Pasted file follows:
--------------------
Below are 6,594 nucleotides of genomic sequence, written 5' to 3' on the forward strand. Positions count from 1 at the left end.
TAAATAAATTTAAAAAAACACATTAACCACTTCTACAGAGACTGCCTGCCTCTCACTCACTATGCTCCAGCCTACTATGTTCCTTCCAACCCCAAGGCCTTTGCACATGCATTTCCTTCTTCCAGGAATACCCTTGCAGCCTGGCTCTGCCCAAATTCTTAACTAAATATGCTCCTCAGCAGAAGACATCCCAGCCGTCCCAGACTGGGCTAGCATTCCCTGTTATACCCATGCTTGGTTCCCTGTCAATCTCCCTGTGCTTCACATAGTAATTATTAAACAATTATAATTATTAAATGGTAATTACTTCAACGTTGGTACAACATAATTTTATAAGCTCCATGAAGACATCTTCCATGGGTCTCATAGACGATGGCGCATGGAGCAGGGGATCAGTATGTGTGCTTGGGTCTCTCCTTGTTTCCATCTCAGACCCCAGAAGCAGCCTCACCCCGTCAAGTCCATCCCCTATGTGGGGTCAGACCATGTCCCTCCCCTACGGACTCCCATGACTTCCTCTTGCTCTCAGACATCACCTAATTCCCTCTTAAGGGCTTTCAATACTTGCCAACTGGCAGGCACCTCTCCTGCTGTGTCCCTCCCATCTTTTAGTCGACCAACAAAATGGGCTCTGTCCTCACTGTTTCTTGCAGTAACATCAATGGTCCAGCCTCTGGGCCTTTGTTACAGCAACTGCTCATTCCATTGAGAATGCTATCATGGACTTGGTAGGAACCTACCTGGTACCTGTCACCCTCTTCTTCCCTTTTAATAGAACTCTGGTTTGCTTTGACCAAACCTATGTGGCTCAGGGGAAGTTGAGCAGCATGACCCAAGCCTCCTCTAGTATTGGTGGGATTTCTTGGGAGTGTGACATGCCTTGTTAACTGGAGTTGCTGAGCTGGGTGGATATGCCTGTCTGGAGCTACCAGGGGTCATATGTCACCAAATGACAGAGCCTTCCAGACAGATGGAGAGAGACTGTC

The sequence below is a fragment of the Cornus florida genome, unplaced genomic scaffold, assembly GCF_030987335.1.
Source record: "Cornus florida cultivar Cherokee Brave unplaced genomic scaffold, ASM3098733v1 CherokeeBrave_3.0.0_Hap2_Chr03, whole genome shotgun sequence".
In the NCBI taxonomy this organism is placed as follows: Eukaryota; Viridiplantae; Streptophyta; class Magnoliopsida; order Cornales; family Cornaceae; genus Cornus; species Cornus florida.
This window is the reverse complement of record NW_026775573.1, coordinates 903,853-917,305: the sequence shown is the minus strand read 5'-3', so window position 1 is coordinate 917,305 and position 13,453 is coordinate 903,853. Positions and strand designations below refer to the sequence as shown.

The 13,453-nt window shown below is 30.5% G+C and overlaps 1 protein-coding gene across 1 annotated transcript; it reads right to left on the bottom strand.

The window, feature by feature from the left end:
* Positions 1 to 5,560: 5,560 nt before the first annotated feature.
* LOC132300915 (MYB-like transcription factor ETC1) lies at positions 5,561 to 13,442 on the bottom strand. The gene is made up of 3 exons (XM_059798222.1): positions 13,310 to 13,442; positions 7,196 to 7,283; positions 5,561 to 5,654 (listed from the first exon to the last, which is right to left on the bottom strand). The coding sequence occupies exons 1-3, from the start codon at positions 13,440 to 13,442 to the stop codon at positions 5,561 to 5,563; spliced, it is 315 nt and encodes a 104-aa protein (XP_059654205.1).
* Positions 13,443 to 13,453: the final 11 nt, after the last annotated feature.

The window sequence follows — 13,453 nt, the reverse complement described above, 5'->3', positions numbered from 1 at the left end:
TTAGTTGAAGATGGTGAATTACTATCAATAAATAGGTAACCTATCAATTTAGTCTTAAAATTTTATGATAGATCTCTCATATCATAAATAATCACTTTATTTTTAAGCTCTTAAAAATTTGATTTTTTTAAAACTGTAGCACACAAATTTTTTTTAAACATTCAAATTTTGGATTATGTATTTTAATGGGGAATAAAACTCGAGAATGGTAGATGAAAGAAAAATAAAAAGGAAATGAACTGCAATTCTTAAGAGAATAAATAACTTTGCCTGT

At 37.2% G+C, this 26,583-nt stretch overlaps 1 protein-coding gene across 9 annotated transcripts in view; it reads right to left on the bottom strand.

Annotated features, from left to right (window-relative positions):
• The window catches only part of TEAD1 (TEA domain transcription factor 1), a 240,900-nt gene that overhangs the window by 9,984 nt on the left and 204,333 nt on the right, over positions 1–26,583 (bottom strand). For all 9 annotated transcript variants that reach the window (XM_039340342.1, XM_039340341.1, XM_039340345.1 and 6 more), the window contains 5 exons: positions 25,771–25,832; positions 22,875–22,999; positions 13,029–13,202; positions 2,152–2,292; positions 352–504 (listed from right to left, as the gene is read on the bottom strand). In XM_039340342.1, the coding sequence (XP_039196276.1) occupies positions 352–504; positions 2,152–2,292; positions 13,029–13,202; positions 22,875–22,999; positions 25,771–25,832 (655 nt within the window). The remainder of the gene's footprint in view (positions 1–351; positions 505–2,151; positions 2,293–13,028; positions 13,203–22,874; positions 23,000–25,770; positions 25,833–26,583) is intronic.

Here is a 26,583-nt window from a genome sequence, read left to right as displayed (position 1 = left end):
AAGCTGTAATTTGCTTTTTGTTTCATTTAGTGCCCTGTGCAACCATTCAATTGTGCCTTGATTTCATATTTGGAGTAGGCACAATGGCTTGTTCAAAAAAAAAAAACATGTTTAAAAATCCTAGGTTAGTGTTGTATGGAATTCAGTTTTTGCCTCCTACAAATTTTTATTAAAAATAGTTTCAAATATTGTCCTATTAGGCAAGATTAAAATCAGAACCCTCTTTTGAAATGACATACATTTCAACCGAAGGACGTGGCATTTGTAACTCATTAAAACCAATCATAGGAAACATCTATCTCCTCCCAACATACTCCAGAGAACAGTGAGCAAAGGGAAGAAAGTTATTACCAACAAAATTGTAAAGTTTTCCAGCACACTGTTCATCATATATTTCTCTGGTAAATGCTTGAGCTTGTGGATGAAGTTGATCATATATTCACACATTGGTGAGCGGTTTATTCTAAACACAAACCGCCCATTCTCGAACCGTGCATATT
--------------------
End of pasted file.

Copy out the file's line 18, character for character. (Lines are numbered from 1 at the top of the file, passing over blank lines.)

AAGCTGTAATTTGCTTTTTGTTTCATTTAGTGCCCTGTGCAACCATTCAATTGTGCCTTGATTTCATATTTGGAGTAGGCACAATGGCTTGTTCAAAAAAAAAAAACATGTTTAAAAATCCTAGGTTAGTGTTGTATGGAATTCAGTTTTTGCCTCCTACAAATTTTTATTAAAAATAGTTTCAAATATTGTCCTATTAGGCAAGATTAAAATCAGAACCCTCTTTTGAAATGACATACATTTCAACCGAAGGACGTGGCATTTGTAACTCATTAAAACCAATCATAGGAAACATCTATCTCCTCCCAACATACTCCAGAGAACAGTGAGCAAAGGGAAGAAAGTTATTACCAACAAAATTGTAAAGTTTTCCAGCACACTGTTCATCATATATTTCTCTGGTAAATGCTTGAGCTTGTGGATGAAGTTGATCATATATTCACACATTGGTGAGCGGTTTATTCTAAACACAAACCGCCCATTCTCGAACCGTGCATATT